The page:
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Posts Tagged "mathematics communication"

Roots of Unity

A Computer Scientist Tells Mathematicians How To Write Proofs

Leslie Lamport, clad in a t-shirt that says "You want proof? I'll give you proof!" gave a presentation at the Heidelberg Laureate Forum. Image: HLFF/Kreutzer.

Believe it or not, I do have friends who would describe themselves as not liking math, and every so often one of them will share this meme on Facebook: And then Satan said, “Put the alphabet in math.” There are different background pictures each time the meme pops up, but the text is always the [...]

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Roots of Unity

What Is the Goal of a Math History Class?

An illustration from Oliver Byrne's 1847 edition of Euclid's Elements. Image: Public domain, via Wikimedia Commons.

I’ll be teaching a math history class for the first time this semester. I’m excited to be teaching it, but I’ve noticed that preparing for this class has been very different from preparing for other classes I’ve taught, which have all been math content courses. I know how to teach a math content course. I [...]

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Roots of Unity

Math Twitter Bots, Reviewed and Rated

Math+Twitter Image: Design Shack.

In the course of being a math person on Twitter, I have run across some math-related Twitter bots and feeds. It would just be mean to grade my human tweeps, but I have no qualms about rating the bots! Taking a page from the Aperiodical’s integer sequence reviews, I’m rating them on a scale of [...]

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Roots of Unity

Some Infinities Are Bigger than Other Infinities, and Some Are Just the Same Size

How to count potatoes by pairing them with numbers. Image: Yen Duong.

Warning: contains minor spoilers for The Fault in Our Stars. I recently read The Fault in Our Stars by John Green, now a major motion picture that has led to theft in Amsterdam and a shortage of dry eyes in movie theaters around the world. One of the ideas that resonates with Hazel, the 16-year-old narrator [...]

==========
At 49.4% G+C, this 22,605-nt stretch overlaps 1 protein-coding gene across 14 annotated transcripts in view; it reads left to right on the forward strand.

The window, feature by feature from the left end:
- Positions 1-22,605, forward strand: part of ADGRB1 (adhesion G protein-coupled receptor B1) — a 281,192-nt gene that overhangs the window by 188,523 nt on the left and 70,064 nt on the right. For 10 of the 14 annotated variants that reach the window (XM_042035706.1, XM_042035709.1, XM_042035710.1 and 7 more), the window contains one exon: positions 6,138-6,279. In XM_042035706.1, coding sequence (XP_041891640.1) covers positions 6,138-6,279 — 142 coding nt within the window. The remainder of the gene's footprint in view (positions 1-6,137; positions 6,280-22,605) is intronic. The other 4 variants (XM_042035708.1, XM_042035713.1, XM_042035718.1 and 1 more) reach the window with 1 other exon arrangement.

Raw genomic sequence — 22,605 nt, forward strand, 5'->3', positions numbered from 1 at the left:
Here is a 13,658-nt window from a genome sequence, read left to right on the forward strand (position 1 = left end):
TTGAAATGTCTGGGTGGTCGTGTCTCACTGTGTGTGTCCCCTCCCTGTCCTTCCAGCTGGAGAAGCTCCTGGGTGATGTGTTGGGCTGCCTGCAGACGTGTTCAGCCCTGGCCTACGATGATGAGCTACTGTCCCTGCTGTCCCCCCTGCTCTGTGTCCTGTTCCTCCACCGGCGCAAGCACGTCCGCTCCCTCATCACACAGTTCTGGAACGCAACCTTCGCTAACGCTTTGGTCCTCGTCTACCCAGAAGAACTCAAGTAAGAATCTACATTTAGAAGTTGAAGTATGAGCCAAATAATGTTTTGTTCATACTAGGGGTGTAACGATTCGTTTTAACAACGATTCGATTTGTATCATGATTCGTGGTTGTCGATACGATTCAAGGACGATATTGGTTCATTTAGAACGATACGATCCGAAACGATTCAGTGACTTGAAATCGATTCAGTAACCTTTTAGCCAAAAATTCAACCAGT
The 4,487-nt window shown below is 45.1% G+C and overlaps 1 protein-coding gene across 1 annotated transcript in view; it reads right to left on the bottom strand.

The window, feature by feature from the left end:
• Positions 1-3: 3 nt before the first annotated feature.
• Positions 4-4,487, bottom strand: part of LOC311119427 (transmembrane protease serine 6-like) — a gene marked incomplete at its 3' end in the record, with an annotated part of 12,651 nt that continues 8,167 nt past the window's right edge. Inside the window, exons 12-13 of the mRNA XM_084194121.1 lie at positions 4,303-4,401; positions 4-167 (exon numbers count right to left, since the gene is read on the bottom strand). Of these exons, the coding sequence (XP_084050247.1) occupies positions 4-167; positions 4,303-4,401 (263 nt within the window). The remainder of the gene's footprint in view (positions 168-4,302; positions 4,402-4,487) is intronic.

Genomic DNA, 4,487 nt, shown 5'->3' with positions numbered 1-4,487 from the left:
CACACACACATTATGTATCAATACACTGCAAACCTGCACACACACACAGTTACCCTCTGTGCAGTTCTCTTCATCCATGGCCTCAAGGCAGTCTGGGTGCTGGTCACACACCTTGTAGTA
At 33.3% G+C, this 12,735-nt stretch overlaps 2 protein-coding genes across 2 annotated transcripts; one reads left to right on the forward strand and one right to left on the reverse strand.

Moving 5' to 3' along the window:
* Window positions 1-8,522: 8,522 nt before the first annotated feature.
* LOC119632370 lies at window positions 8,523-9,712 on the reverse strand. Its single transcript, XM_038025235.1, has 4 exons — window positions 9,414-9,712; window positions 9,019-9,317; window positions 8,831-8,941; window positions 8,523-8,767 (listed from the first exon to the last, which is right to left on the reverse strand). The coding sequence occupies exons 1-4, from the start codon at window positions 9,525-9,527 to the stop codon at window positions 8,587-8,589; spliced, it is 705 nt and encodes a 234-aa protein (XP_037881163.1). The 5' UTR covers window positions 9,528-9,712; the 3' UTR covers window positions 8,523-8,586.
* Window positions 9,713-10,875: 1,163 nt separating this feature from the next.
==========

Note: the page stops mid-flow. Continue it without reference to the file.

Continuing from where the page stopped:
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Roots of Unity

How Not to Be Wrong (Book Review)

How Not to Be Wrong by Jordan Ellenberg. Image courtesy of Penguin Press.

How Not to Be Wrong by Jordan Ellenberg. Image courtesy of Penguin Press. How Not to Be Wrong, the first popular math book by University of Wisconsin-Madison math professor Jordan Ellenberg, just hit the shelves. In addition to a Ph.D. in math, Ellenberg has an MFA in creative writing and has been writing about math [...]

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Roots of Unity

MoMA to MoMath: a Mathematician’s Picks for Art in New York City

A sculpture made of matches from the Compounding Visions exhibition by Trevor and Ryan Oakes at the Museum of Mathematics. Photo: Adriana Salerno.

I was in New York City earlier this month, and in addition to finally having an excuse to ride the Staten Island Ferry (I gave a talk there), I managed to make it to a few of the excellent museums in the city. I don’t go to art museums to try to find connections with [...]

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Roots of Unity

The Math Wars, Lewis Carroll Style

Lewis Carroll in 1863, photographed by Oscar Gustave Rejlander. Image: Public domain, via Wikimedia Commons.

In 1879, Charles Dodgson, better known as Lewis Carroll, published an odd little book called Euclid and his Modern Rivals (available for free at the Internet Archive). Though it takes the form of a play, it is a defense of Euclid’s Elements as the best textbook for geometry. Carroll’s introduction lays out his purpose and why [...]

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Roots of Unity

Does 1+2+3… Really Equal -1/12?

Divergent series Lucille says, "1+2+3...=-1/12." Video from Fox, gif from fanpop.com.

A Numberphile video posted earlier this month claims that the sum of all the positive integers is -1/12. I’m usually a fan of the Numberphile crew, who do a great job making mathematics exciting and accessible, but this video disappointed me. There is a meaningful way to associate the number -1/12 to the series 1+2+3+4…, [...]

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Roots of Unity

Apply Now for an AAAS Mass Media Fellowship

The 2012 Mass Media Fellows at orientation in Washington, DC. Image: Jessica McDonald.

I started writing about math and science in June 2012 thanks to an AAAS Mass Media Fellowship sponsored by the American Mathematical Society. Every year, the fellowship provides opportunities for math and science graduate students to work for mass media outlets such as Scientific American (where I worked), NPR, the Chicago Tribune, and so on. [...]

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Roots of Unity

These Hypocycloids Will Make You Happy

A 2-cusped hypocycloid rolling inside a 3-cusped hypocycloid rolling inside a 4-cusped hypocycloid... Image: Greg Egan. Used with permission.

Unless you’re holding a baby or a scalpel, drop everything and read this blog post about hypocycloids by John Baez. (And if you’re holding a scalpel, please put away whatever device you’re reading this on and pay attention to your surgery!) In addition to a lovely exposition by Baez, the post features some gorgeous animations [...]

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